It's one thing to adopt an alter ego or two, but the Portuguese writer Fernando Pessoa inhabited more than 70 different identities. He referred to them as "heteronyms" because he considered them separate from himself, claiming that he had no control over their literary production. "My imaginative world has always been the only true world for me," he once wrote. The ultimate self-deconstructionist, Pessoa, who died in 1935 at 47, claimed that he had not written The Book of Disquiet, but that an unassuming bookkeeper named Bernardo Soares (a "semi-heteronym") was the author, and had left him the manuscript. This book reads like a series of ontological and philosophical sketches, chronicling loneliness, yearning, and the meaning of selfhood. "From so much self-revising, I've destroyed myself," he writes. "From so much self-thinking, I'm now my thoughts and not I. I plumbed myself and dropped the plumb ..." It is a book of intimate confessions, yet its honesty seems universal rather than personal. "Everything that exists perhaps exists because something else exists," he writes. "Nothing is, everything coexists—perhaps that's how it really is."

8. Saraband
by Eliot Bliss

Published in 1931, when Bliss was just 28 years old, this coming-of-age novel chronicles the intellectual and emotional awakening of a shy, sensitive girl named Louise "Louie" Burnett, who spends her days in a dreamy world of her own. "Whenever she went out for a walk by herself," Bliss writes, "smelling the cold air all along the road, with the trees stark and white on either side, the exciting feeling took hold of her, the feeling that at any moment she was going to meet somebody or something." Like the dance referred to in the novel's title, the narrative is slow-moving but builds in its resonance and power as it moves along. The author's real name was Eileen Bliss, but she adopted the name Eliot from George Eliot and T. S. Eliot, both of whom she admired. Bliss worked in publishing, for Faber & Faber, counted among her friends Jean Rhys and Vita Sackville-West, and wrote only two novels (both neglected in her lifetime). She died in Hertfordshire, England, in 1990.

9. Party Going
by Henry Green

To call this a novel about nothing is almost an overstatement. Henry Green, the pseudonym of Henry Yorke, was fairly perverse in his insistence on disorienting readers and depriving them of relatable characters and tidy conclusions. (Nor was he interested in the notion of a linear narrative.) "Life," Green once said, "is one discrepancy after another." Party Going follows a group of spoiled, rich young people stranded one evening at a London railway station during a thick fog. (Green, who came from a wealthy family himself, despised social privilege.) Nothing much happens. His characters are given to banal musings and indecision. Desire is thwarted by inaction and overanalyzing: "[W]hile she had wondered so faintly she hardly knew she had it in her mind or, in other words, had hardly expressed to herself what she was thinking, he was much further from putting his feelings into words, as it was not until he felt sure of anything that he knew what he was thinking of." One of the pleasures of reading Green is his insistence on incomprehension, his dizzying sentences (with their strange syntax and oft-missing articles), and his peculiar brand of humor. Although Party Going is not "about" anything, it serves to reveal the banality of existence and the failures and mysteries of human interaction.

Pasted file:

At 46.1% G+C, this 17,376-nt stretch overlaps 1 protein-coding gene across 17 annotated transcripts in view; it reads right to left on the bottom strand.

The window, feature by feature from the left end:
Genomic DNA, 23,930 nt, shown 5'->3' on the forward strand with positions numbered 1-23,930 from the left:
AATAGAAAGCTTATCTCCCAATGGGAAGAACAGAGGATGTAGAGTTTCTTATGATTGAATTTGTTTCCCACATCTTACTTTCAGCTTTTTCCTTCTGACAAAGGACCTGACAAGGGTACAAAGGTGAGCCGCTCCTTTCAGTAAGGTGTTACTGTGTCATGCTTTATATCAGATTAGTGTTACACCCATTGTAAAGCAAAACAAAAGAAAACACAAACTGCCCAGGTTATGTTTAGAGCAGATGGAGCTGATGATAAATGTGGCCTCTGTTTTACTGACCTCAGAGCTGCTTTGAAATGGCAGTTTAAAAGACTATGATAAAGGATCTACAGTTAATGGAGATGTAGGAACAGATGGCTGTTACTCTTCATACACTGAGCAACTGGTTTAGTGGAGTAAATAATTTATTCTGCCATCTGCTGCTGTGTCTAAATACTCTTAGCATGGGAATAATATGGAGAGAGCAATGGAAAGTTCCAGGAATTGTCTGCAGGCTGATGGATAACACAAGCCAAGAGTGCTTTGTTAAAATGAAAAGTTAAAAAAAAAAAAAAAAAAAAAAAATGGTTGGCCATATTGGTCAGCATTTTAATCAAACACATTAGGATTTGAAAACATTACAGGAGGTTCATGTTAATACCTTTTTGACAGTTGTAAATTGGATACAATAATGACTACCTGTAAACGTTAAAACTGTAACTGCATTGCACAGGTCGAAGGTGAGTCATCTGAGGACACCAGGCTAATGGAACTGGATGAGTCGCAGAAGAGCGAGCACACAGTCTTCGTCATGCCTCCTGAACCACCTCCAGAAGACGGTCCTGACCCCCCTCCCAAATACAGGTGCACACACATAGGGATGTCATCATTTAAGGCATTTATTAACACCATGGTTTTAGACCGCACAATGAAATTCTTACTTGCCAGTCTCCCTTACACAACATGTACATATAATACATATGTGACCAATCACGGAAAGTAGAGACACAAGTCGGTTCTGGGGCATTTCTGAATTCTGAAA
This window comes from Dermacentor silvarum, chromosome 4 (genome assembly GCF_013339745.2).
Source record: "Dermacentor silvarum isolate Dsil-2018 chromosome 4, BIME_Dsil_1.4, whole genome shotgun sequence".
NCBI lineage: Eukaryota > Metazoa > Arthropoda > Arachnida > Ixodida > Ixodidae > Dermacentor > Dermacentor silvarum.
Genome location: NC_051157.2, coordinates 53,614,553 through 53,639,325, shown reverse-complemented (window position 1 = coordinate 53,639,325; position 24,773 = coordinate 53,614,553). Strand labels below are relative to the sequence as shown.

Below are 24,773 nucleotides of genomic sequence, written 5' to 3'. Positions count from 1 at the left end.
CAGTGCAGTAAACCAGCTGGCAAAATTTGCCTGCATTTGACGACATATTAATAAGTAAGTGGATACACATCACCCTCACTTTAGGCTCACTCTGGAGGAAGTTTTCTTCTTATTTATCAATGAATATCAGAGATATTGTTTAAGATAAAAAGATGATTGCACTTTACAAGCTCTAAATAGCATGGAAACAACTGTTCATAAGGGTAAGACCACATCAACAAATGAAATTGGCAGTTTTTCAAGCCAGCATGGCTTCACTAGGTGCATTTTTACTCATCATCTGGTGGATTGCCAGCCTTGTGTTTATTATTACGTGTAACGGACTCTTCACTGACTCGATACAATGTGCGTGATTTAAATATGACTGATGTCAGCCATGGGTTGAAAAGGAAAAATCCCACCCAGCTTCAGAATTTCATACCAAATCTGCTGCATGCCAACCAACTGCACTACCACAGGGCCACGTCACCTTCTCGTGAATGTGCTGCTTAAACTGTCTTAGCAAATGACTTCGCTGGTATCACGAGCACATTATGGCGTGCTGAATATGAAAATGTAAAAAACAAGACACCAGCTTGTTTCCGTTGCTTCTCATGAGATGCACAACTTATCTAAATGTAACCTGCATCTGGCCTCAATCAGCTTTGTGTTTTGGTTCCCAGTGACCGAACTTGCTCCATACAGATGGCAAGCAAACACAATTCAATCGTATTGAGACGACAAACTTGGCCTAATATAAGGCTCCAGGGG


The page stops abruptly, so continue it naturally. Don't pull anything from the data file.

10. The Price of Salt
by Patricia Highsmith

A lesbian romance with a happy (or at least hopeful) ending was unheard of until The Price of Salt, a novel by Claire Morgan, appeared in 1952. The story of Therese, a clerk at a New York City department store, and Carol, the elegant, married woman whom she meets one day and falls in love with, was somewhat autobiographical. It was based on the author's own brief encounter with a beautiful blonde customer while working at a department store during the Christmas holidays. (In real life, however, no romance had occurred.) But "Claire Morgan" was actually the 31-year-old writer Patricia Highsmith, whose debut novel, Strangers on a Train, had been released two years earlier to great acclaim. The Price of Salt was nothing like the crime and suspense fiction that would make Highsmith so famous. Determined to avoid being labeled as a "lesbian" writer, she would not acknowledge her authorship until the 1990 U.K. edition of the novel appeared. The Price of Salt had been written in a fit of inspired passion. "It flowed from my pen as if from nowhere, beginning, middle and end," she recalled. "It took me about two hours, perhaps less."